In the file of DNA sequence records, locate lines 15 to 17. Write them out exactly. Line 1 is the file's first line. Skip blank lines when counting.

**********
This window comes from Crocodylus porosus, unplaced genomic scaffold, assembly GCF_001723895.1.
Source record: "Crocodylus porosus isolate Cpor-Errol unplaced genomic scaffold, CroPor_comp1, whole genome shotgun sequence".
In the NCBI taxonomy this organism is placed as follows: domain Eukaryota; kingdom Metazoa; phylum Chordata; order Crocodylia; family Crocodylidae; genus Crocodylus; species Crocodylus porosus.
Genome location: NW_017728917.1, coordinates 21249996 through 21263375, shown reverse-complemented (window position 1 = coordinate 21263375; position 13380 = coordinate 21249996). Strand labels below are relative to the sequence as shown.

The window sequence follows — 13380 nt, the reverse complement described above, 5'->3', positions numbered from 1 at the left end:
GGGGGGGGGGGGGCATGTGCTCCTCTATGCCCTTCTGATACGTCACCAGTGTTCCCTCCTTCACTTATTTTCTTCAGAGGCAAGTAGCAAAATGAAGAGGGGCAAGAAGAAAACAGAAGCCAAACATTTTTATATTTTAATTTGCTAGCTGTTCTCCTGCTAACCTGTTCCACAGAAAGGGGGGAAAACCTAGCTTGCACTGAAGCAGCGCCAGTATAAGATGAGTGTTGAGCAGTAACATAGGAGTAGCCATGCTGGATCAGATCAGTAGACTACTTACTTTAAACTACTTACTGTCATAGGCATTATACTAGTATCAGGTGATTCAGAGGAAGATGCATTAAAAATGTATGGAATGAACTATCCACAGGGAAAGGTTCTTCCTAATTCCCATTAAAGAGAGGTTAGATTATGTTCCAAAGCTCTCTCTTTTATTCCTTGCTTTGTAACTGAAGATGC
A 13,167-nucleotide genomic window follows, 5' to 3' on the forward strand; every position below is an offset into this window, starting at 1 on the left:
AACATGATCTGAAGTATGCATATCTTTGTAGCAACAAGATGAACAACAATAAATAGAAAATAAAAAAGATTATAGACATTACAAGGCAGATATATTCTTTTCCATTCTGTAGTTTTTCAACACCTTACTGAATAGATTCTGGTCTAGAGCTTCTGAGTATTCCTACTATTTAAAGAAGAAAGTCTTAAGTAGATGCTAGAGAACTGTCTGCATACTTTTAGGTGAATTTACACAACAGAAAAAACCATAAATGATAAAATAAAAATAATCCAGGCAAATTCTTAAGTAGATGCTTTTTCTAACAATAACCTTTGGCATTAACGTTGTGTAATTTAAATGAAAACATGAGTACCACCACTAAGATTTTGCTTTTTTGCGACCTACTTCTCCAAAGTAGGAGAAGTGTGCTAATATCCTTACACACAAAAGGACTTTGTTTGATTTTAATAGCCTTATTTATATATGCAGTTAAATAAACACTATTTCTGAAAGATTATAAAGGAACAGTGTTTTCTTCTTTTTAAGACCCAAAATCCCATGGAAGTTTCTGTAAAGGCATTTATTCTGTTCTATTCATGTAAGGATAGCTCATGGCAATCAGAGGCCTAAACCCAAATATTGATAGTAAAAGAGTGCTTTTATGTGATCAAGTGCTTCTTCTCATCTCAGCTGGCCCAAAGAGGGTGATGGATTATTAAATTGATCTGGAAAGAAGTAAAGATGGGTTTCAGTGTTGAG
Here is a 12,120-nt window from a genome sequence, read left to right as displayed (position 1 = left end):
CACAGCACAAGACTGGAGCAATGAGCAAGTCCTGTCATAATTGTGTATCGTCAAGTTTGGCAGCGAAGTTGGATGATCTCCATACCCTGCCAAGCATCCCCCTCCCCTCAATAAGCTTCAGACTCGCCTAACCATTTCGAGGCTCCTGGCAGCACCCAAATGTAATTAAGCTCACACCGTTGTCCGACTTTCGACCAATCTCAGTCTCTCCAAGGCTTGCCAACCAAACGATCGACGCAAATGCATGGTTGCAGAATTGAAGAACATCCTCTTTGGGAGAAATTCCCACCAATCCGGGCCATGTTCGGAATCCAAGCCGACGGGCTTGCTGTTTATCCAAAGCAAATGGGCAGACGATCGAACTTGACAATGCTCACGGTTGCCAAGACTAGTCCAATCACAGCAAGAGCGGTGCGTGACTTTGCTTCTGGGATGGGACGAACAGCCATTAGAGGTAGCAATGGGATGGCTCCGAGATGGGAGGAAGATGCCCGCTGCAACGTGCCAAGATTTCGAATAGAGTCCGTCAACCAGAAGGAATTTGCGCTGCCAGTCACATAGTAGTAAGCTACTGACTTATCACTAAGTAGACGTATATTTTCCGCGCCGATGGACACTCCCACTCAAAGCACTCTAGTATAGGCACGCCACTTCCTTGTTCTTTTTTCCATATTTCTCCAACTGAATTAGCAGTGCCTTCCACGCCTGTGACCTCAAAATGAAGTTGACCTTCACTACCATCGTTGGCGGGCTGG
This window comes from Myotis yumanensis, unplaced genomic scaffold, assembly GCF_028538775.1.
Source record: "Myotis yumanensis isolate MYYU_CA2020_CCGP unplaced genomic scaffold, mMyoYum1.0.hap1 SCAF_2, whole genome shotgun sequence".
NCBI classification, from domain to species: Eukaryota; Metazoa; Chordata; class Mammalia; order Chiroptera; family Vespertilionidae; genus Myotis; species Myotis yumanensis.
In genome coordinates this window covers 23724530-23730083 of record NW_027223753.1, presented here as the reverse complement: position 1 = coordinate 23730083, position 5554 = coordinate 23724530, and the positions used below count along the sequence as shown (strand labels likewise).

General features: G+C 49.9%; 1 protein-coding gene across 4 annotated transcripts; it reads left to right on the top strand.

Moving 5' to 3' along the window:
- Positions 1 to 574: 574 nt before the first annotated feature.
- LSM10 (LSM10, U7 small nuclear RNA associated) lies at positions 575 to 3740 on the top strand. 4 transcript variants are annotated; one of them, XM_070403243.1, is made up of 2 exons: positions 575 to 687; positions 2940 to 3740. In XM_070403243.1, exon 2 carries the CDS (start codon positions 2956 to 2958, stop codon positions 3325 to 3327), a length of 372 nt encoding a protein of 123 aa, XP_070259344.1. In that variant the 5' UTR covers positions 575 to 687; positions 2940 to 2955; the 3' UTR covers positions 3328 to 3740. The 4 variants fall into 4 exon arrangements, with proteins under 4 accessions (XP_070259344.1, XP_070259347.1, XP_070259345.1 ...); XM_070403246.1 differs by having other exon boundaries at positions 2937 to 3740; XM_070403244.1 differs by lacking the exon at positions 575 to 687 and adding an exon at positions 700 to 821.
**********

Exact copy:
General features: G+C 49.9%; 1 protein-coding gene across 4 annotated transcripts; it reads left to right on the top strand.

Moving 5' to 3' along the window:
- Positions 1 to 574: 574 nt before the first annotated feature.